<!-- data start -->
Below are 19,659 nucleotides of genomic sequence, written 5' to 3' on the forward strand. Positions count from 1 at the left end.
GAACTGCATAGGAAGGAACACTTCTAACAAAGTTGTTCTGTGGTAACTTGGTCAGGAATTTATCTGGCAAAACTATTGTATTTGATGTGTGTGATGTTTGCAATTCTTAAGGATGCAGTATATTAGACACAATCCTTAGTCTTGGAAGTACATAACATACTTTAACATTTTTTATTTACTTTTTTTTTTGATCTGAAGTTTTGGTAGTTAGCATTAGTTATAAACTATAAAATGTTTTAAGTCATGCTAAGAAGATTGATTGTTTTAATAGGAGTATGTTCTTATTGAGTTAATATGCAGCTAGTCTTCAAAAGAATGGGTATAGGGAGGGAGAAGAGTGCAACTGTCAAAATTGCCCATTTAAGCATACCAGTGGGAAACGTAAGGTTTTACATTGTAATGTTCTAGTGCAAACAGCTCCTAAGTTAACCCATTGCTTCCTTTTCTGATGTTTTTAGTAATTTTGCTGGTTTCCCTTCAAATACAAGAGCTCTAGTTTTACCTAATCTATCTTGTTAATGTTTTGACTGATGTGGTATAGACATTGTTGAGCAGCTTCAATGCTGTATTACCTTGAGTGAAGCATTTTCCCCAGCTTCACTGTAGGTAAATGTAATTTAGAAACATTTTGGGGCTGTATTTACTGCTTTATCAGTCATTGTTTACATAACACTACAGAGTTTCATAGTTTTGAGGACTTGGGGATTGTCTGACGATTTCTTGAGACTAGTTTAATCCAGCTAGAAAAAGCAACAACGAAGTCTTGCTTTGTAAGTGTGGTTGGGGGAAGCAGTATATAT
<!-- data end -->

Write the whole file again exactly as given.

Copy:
Below are 19,659 nucleotides of genomic sequence, written 5' to 3' on the forward strand. Positions count from 1 at the left end.
GAACTGCATAGGAAGGAACACTTCTAACAAAGTTGTTCTGTGGTAACTTGGTCAGGAATTTATCTGGCAAAACTATTGTATTTGATGTGTGTGATGTTTGCAATTCTTAAGGATGCAGTATATTAGACACAATCCTTAGTCTTGGAAGTACATAACATACTTTAACATTTTTTATTTACTTTTTTTTTTGATCTGAAGTTTTGGTAGTTAGCATTAGTTATAAACTATAAAATGTTTTAAGTCATGCTAAGAAGATTGATTGTTTTAATAGGAGTATGTTCTTATTGAGTTAATATGCAGCTAGTCTTCAAAAGAATGGGTATAGGGAGGGAGAAGAGTGCAACTGTCAAAATTGCCCATTTAAGCATACCAGTGGGAAACGTAAGGTTTTACATTGTAATGTTCTAGTGCAAACAGCTCCTAAGTTAACCCATTGCTTCCTTTTCTGATGTTTTTAGTAATTTTGCTGGTTTCCCTTCAAATACAAGAGCTCTAGTTTTACCTAATCTATCTTGTTAATGTTTTGACTGATGTGGTATAGACATTGTTGAGCAGCTTCAATGCTGTATTACCTTGAGTGAAGCATTTTCCCCAGCTTCACTGTAGGTAAATGTAATTTAGAAACATTTTGGGGCTGTATTTACTGCTTTATCAGTCATTGTTTACATAACACTACAGAGTTTCATAGTTTTGAGGACTTGGGGATTGTCTGACGATTTCTTGAGACTAGTTTAATCCAGCTAGAAAAAGCAACAACGAAGTCTTGCTTTGTAAGTGTGGTTGGGGGAAGCAGTATATAT